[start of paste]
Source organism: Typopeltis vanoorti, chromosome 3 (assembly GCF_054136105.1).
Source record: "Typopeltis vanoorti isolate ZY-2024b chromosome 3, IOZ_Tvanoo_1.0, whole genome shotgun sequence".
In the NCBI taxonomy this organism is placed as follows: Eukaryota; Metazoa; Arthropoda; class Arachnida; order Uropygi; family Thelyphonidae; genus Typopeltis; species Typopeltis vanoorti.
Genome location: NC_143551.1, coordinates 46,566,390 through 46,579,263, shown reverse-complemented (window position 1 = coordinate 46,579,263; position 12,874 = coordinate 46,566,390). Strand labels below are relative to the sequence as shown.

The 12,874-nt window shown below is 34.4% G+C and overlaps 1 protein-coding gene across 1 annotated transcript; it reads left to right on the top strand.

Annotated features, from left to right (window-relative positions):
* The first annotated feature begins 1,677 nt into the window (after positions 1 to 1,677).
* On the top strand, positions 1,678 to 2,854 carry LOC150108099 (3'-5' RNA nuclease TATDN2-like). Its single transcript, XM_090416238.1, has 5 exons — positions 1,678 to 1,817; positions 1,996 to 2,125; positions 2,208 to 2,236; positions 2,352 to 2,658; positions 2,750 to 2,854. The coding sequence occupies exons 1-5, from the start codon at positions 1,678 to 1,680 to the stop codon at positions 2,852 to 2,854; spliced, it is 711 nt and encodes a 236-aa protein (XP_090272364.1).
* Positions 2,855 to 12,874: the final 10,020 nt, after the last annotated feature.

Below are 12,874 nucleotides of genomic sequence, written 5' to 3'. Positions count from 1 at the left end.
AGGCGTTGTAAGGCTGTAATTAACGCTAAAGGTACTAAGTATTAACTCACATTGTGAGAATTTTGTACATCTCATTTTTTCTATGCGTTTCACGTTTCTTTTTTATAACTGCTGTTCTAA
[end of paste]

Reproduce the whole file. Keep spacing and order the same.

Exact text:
Source organism: Typopeltis vanoorti, chromosome 3 (assembly GCF_054136105.1).
Source record: "Typopeltis vanoorti isolate ZY-2024b chromosome 3, IOZ_Tvanoo_1.0, whole genome shotgun sequence".
In the NCBI taxonomy this organism is placed as follows: Eukaryota; Metazoa; Arthropoda; class Arachnida; order Uropygi; family Thelyphonidae; genus Typopeltis; species Typopeltis vanoorti.
Genome location: NC_143551.1, coordinates 46,566,390 through 46,579,263, shown reverse-complemented (window position 1 = coordinate 46,579,263; position 12,874 = coordinate 46,566,390). Strand labels below are relative to the sequence as shown.

The 12,874-nt window shown below is 34.4% G+C and overlaps 1 protein-coding gene across 1 annotated transcript; it reads left to right on the top strand.

Annotated features, from left to right (window-relative positions):
* The first annotated feature begins 1,677 nt into the window (after positions 1 to 1,677).
* On the top strand, positions 1,678 to 2,854 carry LOC150108099 (3'-5' RNA nuclease TATDN2-like). Its single transcript, XM_090416238.1, has 5 exons — positions 1,678 to 1,817; positions 1,996 to 2,125; positions 2,208 to 2,236; positions 2,352 to 2,658; positions 2,750 to 2,854. The coding sequence occupies exons 1-5, from the start codon at positions 1,678 to 1,680 to the stop codon at positions 2,852 to 2,854; spliced, it is 711 nt and encodes a 236-aa protein (XP_090272364.1).
* Positions 2,855 to 12,874: the final 10,020 nt, after the last annotated feature.

Below are 12,874 nucleotides of genomic sequence, written 5' to 3'. Positions count from 1 at the left end.
AGGCGTTGTAAGGCTGTAATTAACGCTAAAGGTACTAAGTATTAACTCACATTGTGAGAATTTTGTACATCTCATTTTTTCTATGCGTTTCACGTTTCTTTTTTATAACTGCTGTTCTAA